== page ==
PRO: Final exams are a necessity in distance learning
By Nan Jiang
Final exams are a source of stress for many students. Studying for days on end and going to school to take tests for six consecutive hours is never a relaxing experience. However, during distance learning, final exams will be a helpful tool for teachers to evaluate student progress.
Although it has been a stressful year, in the world of academics, students have it easier than a typical school year. An eight-hour school day has been shortened into four-hours. Teachers have also been assigning less work and sports and clubs have been reduced to social meets. This opens up an abundance of free time for students to relax their mind and study for their final exams. This year’s final exams will be great sources at evaluating a student because they are allotted more time dedicated for studying.
Final exams are especially important this year because teachers do not truly know their student’s progress. In the physical classroom environment, it may be obvious that a student is struggling or does not understand something, but over Zoom, it is much more difficult to tell. This year, the final exam will not only be an indication of a student’s progress, but also a holistic evaluation on the effectiveness of distance learning overall. The statistics gathered from these evaluations can help educators refine distance learning if it is to be continued.
It is true that it has been easier for students to cheat on tests this semester, but teachers have adapted to be more vigilant. The implementation of new measures, such as pointing a camera to a student’s screen or paper, has become increasingly popular over the school year. This is a good sign that by the time the final exams come by, more advanced and more efficient ways of detecting cheaters will be created by teachers in order to create a test that authentically evaluates a student’s knowledge of a subject. Final exams in 2020 are undoubtedly necessary for the academic well-being of the student and the system of distance learning.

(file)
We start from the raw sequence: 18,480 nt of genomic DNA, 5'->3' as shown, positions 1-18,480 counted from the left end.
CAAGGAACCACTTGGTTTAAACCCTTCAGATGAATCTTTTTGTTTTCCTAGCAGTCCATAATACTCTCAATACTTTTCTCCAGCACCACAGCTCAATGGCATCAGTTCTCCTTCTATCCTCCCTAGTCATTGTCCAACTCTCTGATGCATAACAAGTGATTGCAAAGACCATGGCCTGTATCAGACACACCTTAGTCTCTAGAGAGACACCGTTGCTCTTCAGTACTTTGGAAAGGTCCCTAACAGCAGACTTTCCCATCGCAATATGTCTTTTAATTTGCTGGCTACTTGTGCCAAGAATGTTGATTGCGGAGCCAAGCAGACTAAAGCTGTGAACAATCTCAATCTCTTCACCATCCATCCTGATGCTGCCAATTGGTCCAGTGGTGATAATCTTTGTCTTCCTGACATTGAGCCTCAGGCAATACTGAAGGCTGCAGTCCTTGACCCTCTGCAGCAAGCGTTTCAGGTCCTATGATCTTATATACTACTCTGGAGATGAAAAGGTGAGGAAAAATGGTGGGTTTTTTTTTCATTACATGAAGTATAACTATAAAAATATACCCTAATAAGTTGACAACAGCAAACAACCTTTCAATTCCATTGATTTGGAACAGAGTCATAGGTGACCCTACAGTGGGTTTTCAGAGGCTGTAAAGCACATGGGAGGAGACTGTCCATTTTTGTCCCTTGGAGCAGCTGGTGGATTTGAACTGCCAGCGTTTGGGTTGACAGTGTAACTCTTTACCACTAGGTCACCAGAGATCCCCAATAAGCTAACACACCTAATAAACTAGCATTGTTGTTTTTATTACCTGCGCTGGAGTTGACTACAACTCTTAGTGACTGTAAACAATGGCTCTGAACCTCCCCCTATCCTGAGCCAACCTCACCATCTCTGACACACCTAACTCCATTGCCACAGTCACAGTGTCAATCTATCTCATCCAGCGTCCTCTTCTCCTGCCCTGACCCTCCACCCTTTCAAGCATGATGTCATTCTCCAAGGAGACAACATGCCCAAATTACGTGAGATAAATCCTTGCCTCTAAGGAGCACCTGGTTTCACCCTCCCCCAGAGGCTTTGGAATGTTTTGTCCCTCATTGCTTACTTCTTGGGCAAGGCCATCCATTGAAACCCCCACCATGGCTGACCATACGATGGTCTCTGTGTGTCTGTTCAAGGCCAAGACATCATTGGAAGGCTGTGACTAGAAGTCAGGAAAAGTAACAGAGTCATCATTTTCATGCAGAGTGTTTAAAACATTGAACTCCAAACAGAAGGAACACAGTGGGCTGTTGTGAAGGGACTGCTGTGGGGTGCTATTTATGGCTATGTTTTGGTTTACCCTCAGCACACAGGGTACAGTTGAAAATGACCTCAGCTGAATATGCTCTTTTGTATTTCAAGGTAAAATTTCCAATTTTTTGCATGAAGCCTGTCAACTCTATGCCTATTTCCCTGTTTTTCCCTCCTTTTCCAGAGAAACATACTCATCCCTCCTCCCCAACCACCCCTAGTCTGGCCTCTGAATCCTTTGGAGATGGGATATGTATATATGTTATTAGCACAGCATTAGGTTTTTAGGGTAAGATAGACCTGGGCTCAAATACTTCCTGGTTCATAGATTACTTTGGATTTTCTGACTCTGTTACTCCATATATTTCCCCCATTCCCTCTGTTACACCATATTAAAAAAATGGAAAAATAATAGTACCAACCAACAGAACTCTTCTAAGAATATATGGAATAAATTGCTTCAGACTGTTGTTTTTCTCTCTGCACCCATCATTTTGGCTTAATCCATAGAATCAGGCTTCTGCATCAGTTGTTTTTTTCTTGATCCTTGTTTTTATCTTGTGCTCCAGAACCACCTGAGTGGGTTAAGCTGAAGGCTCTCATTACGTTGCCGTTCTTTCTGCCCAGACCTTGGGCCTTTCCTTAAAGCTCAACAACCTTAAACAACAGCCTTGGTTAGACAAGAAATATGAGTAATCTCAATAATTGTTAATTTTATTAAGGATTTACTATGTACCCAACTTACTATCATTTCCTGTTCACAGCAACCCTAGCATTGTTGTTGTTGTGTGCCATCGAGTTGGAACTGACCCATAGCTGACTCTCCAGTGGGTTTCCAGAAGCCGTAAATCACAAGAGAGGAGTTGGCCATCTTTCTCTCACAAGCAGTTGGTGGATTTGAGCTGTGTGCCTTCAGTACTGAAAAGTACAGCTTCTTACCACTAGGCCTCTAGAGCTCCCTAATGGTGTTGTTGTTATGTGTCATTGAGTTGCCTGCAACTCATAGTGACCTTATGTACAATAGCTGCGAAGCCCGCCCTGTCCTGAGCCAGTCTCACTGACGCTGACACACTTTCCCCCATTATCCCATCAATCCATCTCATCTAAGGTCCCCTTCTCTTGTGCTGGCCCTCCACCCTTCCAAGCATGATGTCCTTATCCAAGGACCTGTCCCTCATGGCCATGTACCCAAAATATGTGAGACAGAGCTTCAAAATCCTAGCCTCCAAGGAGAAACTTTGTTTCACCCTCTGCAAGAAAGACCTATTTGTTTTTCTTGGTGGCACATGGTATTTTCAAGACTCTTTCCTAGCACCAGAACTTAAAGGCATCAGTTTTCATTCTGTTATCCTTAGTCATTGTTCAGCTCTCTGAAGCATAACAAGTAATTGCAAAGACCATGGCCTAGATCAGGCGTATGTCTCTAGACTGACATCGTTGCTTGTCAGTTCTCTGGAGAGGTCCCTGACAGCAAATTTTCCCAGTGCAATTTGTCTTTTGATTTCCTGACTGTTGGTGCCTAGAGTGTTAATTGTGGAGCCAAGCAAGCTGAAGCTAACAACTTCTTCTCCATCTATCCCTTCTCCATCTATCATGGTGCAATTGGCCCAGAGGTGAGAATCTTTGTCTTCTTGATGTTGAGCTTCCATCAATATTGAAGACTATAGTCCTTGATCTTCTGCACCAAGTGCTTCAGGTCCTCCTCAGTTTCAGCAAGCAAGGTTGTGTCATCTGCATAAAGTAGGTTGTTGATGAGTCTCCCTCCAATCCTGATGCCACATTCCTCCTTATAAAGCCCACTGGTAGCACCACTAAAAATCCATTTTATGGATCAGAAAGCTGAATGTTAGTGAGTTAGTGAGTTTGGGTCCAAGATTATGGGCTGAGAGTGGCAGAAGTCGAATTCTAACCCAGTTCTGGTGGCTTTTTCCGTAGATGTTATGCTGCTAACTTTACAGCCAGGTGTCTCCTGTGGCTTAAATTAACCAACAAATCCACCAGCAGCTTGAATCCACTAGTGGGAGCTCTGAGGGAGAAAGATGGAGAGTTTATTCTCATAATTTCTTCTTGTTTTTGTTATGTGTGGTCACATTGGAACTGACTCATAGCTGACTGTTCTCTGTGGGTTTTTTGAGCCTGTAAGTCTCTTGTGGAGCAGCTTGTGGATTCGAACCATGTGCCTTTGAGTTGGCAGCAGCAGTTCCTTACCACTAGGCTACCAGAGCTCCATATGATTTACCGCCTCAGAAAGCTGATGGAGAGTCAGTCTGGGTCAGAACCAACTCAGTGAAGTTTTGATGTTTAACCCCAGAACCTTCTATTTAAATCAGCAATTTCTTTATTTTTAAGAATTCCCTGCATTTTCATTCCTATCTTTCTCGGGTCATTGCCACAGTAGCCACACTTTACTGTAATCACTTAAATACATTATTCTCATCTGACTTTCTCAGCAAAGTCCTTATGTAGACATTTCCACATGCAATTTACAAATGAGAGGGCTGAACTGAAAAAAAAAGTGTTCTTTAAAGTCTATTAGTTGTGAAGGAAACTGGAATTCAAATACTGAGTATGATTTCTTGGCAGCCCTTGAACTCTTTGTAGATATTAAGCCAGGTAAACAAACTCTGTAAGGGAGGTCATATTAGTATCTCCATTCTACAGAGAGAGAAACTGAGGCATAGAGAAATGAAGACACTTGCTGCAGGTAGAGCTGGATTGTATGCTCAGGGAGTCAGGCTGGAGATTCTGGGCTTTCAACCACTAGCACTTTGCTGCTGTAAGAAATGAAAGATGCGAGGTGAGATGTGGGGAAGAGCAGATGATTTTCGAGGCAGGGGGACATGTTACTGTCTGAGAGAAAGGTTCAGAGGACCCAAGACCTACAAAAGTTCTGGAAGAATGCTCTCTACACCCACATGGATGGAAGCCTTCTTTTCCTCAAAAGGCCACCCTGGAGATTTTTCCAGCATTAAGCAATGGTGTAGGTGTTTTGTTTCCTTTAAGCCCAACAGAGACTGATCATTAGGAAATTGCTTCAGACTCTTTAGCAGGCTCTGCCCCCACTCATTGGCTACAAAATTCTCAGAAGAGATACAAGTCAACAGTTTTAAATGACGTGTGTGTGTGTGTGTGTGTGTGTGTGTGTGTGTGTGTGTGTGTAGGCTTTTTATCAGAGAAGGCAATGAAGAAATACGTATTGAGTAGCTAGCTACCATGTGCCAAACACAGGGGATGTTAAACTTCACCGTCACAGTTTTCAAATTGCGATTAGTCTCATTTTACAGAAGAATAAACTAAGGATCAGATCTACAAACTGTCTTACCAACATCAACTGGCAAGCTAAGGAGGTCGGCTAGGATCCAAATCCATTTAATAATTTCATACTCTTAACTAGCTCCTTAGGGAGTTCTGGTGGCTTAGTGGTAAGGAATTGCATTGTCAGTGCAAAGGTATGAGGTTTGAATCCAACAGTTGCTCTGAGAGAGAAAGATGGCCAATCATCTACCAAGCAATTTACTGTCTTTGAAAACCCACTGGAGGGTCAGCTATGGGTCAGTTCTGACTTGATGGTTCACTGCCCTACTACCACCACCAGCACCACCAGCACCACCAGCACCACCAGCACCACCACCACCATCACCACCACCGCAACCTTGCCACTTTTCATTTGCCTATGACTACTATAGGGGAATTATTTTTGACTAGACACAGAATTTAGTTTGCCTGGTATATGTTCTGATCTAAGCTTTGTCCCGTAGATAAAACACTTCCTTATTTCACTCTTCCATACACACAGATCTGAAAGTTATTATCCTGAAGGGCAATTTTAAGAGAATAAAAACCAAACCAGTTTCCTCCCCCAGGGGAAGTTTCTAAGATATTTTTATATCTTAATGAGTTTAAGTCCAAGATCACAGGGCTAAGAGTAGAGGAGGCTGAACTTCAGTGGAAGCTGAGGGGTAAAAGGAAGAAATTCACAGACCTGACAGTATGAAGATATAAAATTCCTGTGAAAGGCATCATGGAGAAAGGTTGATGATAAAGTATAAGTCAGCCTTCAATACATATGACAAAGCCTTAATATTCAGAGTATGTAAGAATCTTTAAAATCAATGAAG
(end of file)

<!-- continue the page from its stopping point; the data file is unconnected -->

CON: Final exams: A poor indicator of student success during distance learning
By Justin Fang
Final exams have special importance to students. Sometimes, the test determines a student’s grade for the term, heightening the value of its accuracy in measuring how well a student retained information. Final exams are inaccurate indicators of students’ performance because of pressure and, especially in distance learning, inadequate test security.
Teachers have tried administering tests during distance learning securely by utilizing webcams and platforms that enforce time limits and allow them to monitor progression throughout the test. Given the recent cheating incidents, it is clear that distributing tests in distance learning is infeasible. If teachers cannot manage students when with minor-scale assessments, it is hopeless to provide students with finals without the risk of cheating, proving the point that final exams are inaccurate representations of a student’s knowledge of the course content. In fact, with such a heavy emphasis placed on finals, this fuels the toxic ideology of students risking everything through cheating for a good grade.
When faced with an exam, there is tremendous pressure placed on students to succeed. Since final exams cover all of the term’s material, the amount of pressure is increased, and its effects are magnified. Throughout a term, after being tested on certain material, most students forget all of the information that they have absorbed to pass their assessment. Final exams test this forgotten content, and while students are given time to study for the tests, they are not given enough. It is preposterous to expect students to master every lesson that they have learned when there is such a large time gap between finals and when they covered it.
Many can say that high school’s purpose is to prepare students for higher education and life. Those who intend to pursue higher education will learn that tests like midterms and finals will truly be the determining factors of their grades. Despite this, being forced to learn this fact early on does not benefit students. Instead of final exams, projects that are centered around learned concepts are more effective. Assignments that simply assess the content of each unit are also favorable alternatives, but they may demand less analysis and critical thinking skills compared to projects. Regardless, concept-oriented projects and content review should be considered as they would benefit students more than final exams.